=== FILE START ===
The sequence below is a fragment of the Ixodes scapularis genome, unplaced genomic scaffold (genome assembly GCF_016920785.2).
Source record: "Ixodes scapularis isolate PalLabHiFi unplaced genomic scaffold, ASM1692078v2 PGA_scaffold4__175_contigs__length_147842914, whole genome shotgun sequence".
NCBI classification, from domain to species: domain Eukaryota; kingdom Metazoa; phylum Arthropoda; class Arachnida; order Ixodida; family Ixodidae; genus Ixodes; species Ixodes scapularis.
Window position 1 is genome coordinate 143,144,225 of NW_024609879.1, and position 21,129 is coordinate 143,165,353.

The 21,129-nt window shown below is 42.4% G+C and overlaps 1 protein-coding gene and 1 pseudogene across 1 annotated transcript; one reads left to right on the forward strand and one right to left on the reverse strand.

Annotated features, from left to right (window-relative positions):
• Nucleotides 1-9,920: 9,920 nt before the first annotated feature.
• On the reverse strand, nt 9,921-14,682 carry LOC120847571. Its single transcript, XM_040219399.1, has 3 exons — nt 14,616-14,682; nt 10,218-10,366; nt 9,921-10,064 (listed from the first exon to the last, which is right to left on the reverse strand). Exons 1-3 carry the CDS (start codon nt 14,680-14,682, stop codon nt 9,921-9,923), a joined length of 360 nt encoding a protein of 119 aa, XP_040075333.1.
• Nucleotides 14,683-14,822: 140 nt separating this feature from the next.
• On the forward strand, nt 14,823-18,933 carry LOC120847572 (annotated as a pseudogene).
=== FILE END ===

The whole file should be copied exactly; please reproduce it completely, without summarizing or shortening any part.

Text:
The sequence below is a fragment of the Ixodes scapularis genome, unplaced genomic scaffold (genome assembly GCF_016920785.2).
Source record: "Ixodes scapularis isolate PalLabHiFi unplaced genomic scaffold, ASM1692078v2 PGA_scaffold4__175_contigs__length_147842914, whole genome shotgun sequence".
NCBI classification, from domain to species: domain Eukaryota; kingdom Metazoa; phylum Arthropoda; class Arachnida; order Ixodida; family Ixodidae; genus Ixodes; species Ixodes scapularis.
Window position 1 is genome coordinate 143,144,225 of NW_024609879.1, and position 21,129 is coordinate 143,165,353.

The 21,129-nt window shown below is 42.4% G+C and overlaps 1 protein-coding gene and 1 pseudogene across 1 annotated transcript; one reads left to right on the forward strand and one right to left on the reverse strand.

Annotated features, from left to right (window-relative positions):
• Nucleotides 1-9,920: 9,920 nt before the first annotated feature.
• On the reverse strand, nt 9,921-14,682 carry LOC120847571. Its single transcript, XM_040219399.1, has 3 exons — nt 14,616-14,682; nt 10,218-10,366; nt 9,921-10,064 (listed from the first exon to the last, which is right to left on the reverse strand). Exons 1-3 carry the CDS (start codon nt 14,680-14,682, stop codon nt 9,921-9,923), a joined length of 360 nt encoding a protein of 119 aa, XP_040075333.1.
• Nucleotides 14,683-14,822: 140 nt separating this feature from the next.
• On the forward strand, nt 14,823-18,933 carry LOC120847572 (annotated as a pseudogene).